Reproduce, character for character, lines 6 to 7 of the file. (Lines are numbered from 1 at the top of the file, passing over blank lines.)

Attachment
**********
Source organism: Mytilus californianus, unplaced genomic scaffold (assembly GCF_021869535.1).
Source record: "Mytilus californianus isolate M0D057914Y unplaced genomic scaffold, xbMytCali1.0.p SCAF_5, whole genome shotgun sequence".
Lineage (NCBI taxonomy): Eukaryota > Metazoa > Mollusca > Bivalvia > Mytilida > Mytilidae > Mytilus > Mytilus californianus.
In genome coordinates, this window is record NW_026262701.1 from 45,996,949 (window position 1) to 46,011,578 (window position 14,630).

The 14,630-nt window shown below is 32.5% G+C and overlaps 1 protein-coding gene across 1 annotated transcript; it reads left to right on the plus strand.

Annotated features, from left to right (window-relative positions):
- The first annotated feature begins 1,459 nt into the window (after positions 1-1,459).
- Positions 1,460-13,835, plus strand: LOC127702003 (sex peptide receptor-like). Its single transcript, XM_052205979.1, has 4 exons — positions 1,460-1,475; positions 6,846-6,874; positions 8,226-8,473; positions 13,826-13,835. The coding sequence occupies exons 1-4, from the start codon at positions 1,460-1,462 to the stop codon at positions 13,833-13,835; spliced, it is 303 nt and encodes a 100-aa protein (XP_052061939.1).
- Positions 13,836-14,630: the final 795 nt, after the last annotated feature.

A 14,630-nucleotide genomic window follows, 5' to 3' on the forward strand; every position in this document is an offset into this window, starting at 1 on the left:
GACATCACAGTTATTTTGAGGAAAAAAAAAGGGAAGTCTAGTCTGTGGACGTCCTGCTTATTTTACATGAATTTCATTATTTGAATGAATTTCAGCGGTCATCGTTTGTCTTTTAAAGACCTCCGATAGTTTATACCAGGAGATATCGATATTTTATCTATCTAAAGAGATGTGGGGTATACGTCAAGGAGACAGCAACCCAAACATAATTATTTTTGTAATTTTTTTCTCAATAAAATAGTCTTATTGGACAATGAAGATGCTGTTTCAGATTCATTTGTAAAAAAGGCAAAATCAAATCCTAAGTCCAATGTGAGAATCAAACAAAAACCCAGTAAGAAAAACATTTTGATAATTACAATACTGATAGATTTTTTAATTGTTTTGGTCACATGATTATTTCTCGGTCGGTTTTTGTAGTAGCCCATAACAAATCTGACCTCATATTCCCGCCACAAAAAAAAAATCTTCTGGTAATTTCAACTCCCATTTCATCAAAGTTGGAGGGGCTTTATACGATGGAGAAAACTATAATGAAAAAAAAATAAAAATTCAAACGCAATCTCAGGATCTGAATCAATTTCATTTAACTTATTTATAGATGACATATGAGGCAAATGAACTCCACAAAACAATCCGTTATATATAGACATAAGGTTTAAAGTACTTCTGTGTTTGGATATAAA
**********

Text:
Annotated features, from left to right (window-relative positions):
- The first annotated feature begins 1,459 nt into the window (after positions 1-1,459).